Excellent short article about editing a finished novel 2018-03-13

editing novel

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  1. jannert
    This is a practical and very useful short article by an experienced agent on what to pay attention to, when editing your own novel. This article was apparently originally published as part of NaNoWriteMo.

    The author of the article is Elizabeth Kracht, a literary agent for Kimberly Cameron & Associates and a freelance editor.

    At the start of the article, she says: "Objectivity is one of the most difficult things for writers to apply when it comes to editing their own work. As an agent and freelance editor—having helped develop hundreds of manuscripts and having read many more—I’ve seen the subtlest of problems become the difference between a manuscript that is ready for traditional publishing and one that is not. Here are six tips from the agent/editor perspective to help you think about your work with objectivity as you approach your revision."

    She's broken the article down into the following topics:
    Chapter Arc

Recent Reviews

  1. Steve Coombes
    Steve Coombes
    Version: 2018-03-13
    Great Tips
  2. Malisky
    Version: 2018-03-13
    Good advice and to the point. I actually agree with everything she says, although I've never noticed before that time related words (and "suddenly") are best to be avoided. Gonna try this out on my next edit to see how that works.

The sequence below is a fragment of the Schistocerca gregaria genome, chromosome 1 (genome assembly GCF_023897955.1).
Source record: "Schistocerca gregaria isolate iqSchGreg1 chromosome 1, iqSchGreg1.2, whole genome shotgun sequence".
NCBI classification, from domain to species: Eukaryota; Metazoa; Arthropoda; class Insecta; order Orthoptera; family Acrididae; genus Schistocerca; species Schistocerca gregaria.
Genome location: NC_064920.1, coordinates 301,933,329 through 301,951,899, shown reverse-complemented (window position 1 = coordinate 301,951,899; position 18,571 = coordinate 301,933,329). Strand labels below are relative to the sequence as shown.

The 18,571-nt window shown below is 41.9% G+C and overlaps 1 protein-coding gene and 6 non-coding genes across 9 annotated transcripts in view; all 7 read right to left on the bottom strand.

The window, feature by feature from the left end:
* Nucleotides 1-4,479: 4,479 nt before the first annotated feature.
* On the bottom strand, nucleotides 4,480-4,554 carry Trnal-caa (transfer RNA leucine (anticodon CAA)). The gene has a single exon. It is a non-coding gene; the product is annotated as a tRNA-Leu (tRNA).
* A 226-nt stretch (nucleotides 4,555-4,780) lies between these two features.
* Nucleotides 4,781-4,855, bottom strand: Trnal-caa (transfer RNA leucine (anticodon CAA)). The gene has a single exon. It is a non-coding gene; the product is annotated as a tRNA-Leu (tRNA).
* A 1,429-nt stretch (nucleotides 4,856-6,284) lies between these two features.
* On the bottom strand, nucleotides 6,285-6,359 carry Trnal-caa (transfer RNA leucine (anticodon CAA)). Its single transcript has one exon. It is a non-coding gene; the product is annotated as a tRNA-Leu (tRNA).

3. Catrin Lewis
    Catrin Lewis
    Version: 2018-03-13
    Good advice about brevity and trusting your reader to make transitions in time without writing them out. Treating each chapter as its own little story, very good as well. But keeping chapter and scene lengths consistent for the sake of consistency seems constrictive, forced, and not at all necessary.
    1. jannert
      Author's Response
      Yes, that's the part I totally disagreed with myself.
  4. Andrew Alvarez
    Andrew Alvarez
    Version: 2018-03-13
    To have clarity about what to look once a novel or tale is complete has great value. This article shows a very logical approach to good writing, and should be read at least once by people who is starting to work onto improving. Great resource.
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